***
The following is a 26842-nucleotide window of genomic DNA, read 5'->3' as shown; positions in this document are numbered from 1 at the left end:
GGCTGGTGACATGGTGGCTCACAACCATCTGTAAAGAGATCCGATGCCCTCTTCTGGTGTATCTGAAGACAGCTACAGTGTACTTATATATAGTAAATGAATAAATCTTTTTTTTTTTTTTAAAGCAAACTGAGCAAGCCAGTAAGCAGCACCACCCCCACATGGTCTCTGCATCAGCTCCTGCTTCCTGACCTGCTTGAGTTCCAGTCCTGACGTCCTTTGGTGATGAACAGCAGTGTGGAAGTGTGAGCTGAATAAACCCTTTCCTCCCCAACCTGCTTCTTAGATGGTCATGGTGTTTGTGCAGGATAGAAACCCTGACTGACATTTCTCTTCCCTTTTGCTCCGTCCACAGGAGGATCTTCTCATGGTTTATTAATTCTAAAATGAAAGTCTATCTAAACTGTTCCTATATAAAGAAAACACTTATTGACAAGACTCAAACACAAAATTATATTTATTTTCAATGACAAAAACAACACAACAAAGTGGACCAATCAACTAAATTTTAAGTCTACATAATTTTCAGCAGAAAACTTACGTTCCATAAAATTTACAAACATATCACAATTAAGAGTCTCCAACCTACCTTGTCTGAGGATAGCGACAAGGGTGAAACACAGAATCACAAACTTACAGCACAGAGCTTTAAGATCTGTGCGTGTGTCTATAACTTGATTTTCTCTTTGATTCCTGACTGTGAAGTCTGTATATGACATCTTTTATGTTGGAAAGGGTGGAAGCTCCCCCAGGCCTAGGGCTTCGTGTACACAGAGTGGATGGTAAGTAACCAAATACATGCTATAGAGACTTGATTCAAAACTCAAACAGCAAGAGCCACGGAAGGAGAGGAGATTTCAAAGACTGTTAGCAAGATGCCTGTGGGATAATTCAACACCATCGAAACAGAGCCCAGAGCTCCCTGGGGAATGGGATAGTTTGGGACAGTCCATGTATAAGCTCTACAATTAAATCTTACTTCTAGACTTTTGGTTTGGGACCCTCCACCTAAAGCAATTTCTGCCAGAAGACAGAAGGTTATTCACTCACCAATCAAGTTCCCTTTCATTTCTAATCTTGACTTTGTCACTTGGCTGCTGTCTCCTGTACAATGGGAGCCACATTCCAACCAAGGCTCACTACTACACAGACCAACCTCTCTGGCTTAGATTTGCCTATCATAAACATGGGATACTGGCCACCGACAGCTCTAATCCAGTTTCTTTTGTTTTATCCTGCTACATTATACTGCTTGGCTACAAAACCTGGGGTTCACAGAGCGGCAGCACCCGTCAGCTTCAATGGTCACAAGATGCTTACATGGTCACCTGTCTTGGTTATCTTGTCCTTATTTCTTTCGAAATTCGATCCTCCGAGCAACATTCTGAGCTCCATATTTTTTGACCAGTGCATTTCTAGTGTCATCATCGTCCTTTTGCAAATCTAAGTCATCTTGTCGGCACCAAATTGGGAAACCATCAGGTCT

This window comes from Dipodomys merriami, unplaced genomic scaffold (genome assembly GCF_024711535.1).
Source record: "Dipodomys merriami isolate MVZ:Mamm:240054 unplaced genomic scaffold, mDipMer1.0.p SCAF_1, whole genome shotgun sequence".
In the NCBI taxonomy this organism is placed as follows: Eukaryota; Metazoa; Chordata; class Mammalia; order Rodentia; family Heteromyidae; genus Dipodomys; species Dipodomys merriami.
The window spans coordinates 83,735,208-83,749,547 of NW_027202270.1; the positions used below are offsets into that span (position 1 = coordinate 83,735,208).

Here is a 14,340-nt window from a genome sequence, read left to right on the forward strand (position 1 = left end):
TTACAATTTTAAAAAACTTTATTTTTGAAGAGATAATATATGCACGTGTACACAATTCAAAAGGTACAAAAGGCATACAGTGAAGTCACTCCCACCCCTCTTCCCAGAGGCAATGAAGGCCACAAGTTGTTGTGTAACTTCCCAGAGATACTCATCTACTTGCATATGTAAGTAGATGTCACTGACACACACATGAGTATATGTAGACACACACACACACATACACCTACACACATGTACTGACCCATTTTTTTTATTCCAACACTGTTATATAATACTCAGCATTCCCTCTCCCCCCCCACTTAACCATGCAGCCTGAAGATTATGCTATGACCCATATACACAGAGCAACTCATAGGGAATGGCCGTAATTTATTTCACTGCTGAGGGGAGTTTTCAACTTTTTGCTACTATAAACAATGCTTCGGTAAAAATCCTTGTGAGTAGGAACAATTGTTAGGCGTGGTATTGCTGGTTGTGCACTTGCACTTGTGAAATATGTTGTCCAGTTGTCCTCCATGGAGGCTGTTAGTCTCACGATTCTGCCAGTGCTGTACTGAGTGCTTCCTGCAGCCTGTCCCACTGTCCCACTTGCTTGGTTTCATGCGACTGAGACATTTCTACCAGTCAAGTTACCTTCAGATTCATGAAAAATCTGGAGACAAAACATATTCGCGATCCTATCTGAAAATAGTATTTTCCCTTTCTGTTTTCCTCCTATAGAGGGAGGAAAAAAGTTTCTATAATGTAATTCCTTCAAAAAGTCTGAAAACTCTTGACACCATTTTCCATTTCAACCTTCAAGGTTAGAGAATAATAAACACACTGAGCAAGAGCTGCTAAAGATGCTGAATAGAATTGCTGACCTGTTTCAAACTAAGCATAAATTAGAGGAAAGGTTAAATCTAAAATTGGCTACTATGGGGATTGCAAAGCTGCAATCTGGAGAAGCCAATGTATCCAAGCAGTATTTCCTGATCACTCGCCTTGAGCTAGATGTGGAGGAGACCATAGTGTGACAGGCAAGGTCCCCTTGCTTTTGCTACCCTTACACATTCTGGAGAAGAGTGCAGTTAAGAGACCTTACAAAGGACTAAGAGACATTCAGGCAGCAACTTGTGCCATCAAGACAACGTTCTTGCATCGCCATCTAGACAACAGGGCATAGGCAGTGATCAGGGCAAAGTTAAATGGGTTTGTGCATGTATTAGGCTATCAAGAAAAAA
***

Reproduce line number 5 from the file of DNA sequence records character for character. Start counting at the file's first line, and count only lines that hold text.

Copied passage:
In the NCBI taxonomy this organism is placed as follows: Eukaryota; Metazoa; Chordata; class Mammalia; order Rodentia; family Heteromyidae; genus Dipodomys; species Dipodomys merriami.